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PLoS One. 2015 Apr 30;10(4):e0123861. doi: 10.1371/journal.pone.0123861. eCollection 2015.

Genomic and clinical effects associated with a relaxation response mind-body intervention in patients with irritable bowel syndrome and inflammatory bowel disease.

Author information

1
Gastrointestinal Unit, Massachusetts General Hospital, Boston, Massachusetts, United States of America.
2
Division of Interdisciplinary Medicine & Biotechnology, and Genomics, Proteomics, Bioinformatics and Systems Biology Center, Department of Medicine, Beth Israel Deaconess Medical Center, Boston, Massachusetts, United States of America; Benson-Henry Institute for Mind Body Medicine, Massachusetts General Hospital, Boston, Massachusetts, United States of America.
3
Benson-Henry Institute for Mind Body Medicine, Massachusetts General Hospital, Boston, Massachusetts, United States of America.
4
Department of Medicine, Massachusetts General Hospital, Boston, Massachusetts, United States of America.
5
Department of Quantitative Health Sciences, University of Massachusetts Medical School, Worcester, Massachusetts, United States of America; Center for Healthcare Organization and Implementation Research (CHOIR), Bedford VA Medical Center, Bedford, Massachusetts, United States of America.
6
MGH Biostatistics Center, Massachusetts General Hospital, Boston, MA, and Harvard Medical School, Boston, Massachusetts, United States of America.
7
Benson-Henry Institute for Mind Body Medicine, Massachusetts General Hospital, Boston, Massachusetts, United States of America; Psychiatry, Massachusetts General Hospital, Boston, Massachusetts, United States of America.
8
Benson-Henry Institute for Mind Body Medicine, Massachusetts General Hospital, Boston, Massachusetts, United States of America; Department of Medicine, Massachusetts General Hospital, Boston, Massachusetts, United States of America.
9
Gastrointestinal Unit, Massachusetts General Hospital, Boston, Massachusetts, United States of America; Department of Medicine, Massachusetts General Hospital, Boston, Massachusetts, United States of America.

Abstract

INTRODUCTION:

Irritable Bowel Syndrome (IBS) and Inflammatory Bowel Disease (IBD) can profoundly affect quality of life and are influenced by stress and resiliency. The impact of mind-body interventions (MBIs) on IBS and IBD patients has not previously been examined.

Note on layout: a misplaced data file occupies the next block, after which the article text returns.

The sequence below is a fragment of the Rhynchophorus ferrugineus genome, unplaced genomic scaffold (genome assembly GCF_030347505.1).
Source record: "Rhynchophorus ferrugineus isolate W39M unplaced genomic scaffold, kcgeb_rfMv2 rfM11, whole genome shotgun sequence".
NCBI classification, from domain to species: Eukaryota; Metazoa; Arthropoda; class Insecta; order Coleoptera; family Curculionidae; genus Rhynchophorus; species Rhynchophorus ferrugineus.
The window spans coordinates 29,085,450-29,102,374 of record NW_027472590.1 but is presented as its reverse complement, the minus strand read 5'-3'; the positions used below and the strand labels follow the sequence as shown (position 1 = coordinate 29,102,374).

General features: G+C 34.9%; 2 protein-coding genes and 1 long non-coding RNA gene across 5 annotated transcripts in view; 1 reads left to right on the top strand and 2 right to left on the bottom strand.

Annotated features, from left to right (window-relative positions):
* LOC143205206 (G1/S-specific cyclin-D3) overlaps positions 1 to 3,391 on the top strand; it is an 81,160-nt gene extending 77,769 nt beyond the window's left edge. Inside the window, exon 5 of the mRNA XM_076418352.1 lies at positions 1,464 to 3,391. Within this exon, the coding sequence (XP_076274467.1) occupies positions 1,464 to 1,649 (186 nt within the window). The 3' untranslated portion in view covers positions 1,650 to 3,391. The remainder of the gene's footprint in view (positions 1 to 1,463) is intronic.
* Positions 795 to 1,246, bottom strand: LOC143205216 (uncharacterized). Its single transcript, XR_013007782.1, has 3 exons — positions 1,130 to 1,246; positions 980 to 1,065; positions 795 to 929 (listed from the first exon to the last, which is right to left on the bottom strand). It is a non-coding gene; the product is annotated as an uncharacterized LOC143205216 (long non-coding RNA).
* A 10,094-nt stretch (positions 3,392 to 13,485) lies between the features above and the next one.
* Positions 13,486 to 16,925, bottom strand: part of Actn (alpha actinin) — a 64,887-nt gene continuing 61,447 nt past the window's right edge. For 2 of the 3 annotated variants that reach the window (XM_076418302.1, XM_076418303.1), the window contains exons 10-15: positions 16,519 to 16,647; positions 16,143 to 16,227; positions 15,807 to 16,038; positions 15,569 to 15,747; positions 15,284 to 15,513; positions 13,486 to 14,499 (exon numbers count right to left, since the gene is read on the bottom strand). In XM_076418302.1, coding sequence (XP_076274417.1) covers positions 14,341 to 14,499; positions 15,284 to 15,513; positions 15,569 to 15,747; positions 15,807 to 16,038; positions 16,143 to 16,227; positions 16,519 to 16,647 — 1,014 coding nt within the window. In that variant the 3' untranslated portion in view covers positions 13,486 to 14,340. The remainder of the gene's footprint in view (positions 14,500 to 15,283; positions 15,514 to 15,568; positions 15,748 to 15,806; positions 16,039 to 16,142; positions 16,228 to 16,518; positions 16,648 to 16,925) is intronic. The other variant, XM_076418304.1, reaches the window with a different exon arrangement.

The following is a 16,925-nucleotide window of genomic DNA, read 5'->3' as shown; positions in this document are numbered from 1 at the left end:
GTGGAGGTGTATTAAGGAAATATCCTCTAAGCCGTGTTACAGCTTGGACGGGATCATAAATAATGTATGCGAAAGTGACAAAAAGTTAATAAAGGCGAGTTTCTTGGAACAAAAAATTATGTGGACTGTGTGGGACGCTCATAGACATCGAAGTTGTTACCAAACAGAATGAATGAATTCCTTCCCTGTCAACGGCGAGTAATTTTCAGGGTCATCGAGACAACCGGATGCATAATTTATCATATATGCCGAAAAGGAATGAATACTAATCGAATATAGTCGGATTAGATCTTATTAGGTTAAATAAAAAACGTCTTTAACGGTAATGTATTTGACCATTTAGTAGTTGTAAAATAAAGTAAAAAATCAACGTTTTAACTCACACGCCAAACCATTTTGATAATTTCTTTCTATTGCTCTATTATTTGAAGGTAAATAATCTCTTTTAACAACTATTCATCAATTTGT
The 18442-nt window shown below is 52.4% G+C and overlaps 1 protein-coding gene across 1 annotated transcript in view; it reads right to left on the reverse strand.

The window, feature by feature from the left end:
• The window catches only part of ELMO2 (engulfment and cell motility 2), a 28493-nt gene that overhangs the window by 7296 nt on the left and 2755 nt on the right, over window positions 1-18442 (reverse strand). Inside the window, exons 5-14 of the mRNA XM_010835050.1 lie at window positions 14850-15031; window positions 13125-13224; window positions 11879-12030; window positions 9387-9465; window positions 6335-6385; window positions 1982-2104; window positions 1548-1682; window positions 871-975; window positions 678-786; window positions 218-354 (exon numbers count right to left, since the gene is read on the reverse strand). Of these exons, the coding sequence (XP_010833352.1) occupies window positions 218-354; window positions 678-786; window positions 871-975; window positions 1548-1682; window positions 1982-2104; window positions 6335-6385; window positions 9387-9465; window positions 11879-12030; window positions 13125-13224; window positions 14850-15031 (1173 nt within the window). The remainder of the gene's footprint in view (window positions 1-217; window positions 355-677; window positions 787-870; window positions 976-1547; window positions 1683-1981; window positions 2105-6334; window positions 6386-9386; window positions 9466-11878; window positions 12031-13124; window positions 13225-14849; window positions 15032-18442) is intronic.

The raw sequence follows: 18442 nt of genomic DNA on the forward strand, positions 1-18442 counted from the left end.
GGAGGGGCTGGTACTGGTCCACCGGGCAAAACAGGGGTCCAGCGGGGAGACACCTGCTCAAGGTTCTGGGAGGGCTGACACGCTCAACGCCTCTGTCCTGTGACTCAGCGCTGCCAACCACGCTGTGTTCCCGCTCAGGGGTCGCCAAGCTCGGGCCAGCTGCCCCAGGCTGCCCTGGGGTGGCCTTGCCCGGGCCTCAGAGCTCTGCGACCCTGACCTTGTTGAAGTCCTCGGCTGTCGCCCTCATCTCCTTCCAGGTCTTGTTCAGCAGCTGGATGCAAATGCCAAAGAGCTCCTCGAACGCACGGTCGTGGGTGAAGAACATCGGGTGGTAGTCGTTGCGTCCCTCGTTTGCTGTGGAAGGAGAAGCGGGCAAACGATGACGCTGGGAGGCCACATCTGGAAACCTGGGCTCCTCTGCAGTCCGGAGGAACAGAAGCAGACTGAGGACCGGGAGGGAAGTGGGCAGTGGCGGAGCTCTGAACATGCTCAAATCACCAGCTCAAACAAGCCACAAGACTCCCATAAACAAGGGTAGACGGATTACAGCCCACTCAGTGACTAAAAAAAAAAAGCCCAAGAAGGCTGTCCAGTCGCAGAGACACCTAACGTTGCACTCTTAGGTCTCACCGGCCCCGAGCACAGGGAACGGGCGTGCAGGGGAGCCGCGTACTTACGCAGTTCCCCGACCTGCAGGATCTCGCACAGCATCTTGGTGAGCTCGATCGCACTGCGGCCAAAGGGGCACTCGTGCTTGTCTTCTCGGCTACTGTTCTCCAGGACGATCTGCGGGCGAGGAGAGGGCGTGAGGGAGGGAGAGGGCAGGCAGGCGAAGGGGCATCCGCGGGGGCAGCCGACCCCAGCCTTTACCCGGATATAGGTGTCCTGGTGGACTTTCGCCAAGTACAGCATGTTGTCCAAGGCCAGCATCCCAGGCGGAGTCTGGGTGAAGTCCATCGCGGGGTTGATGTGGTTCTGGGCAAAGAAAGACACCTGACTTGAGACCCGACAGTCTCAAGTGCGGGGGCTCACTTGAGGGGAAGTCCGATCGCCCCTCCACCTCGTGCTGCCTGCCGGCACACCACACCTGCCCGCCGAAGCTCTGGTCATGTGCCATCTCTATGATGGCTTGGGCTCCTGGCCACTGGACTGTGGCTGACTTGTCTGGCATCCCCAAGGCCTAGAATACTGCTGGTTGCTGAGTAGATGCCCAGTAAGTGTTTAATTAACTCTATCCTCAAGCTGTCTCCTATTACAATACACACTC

METHODS:

Nineteen IBS and 29 IBD patients were enrolled in a 9-week relaxation response based mind-body group intervention (RR-MBI), focusing on elicitation of the RR and cognitive skill building. Symptom questionnaires and inflammatory markers were assessed pre- and post-intervention, and at short-term follow-up. Peripheral blood transcriptome analysis was performed to identify genomic correlates of the RR-MBI.

RESULTS:

Pain Catastrophizing Scale scores improved significantly post-intervention for IBD and at short-term follow-up for IBS and IBD. Trait Anxiety scores, IBS Quality of Life, IBS Symptom Severity Index, and IBD Questionnaire scores improved significantly post-intervention and at short-term follow-up for IBS and IBD, respectively. RR-MBI altered expression of more genes in IBD (1059 genes) than in IBS (119 genes). In IBD, reduced expression of RR-MBI response genes was most significantly linked to inflammatory response, cell growth, proliferation, and oxidative stress-related pathways. In IBS, cell cycle regulation and DNA damage related gene sets were significantly upregulated after RR-MBI. Interactive network analysis of RR-affected pathways identified TNF, AKT and NF-κB as top focus molecules in IBS, while in IBD kinases (e.g. MAPK, P38 MAPK), inflammation (e.g. VEGF-C, NF-κB) and cell cycle and proliferation (e.g. UBC, APP) related genes emerged as top focus molecules.

CONCLUSIONS:

In this uncontrolled pilot study, participation in an RR-MBI was associated with improvements in disease-specific measures, trait anxiety, and pain catastrophizing in IBS and IBD patients. Moreover, observed gene expression changes suggest that NF-κB is a target focus molecule in both IBS and IBD-and that its regulation may contribute to counteracting the harmful effects of stress in both diseases. Larger, controlled studies are needed to confirm this preliminary finding.

TRIAL REGISTRATION:

ClinicalTrials.Gov NCT02136745.

PMID:
25927528
PMCID:
PMC4415769
DOI:
10.1371/journal.pone.0123861
[Indexed for MEDLINE]
Free PMC Article

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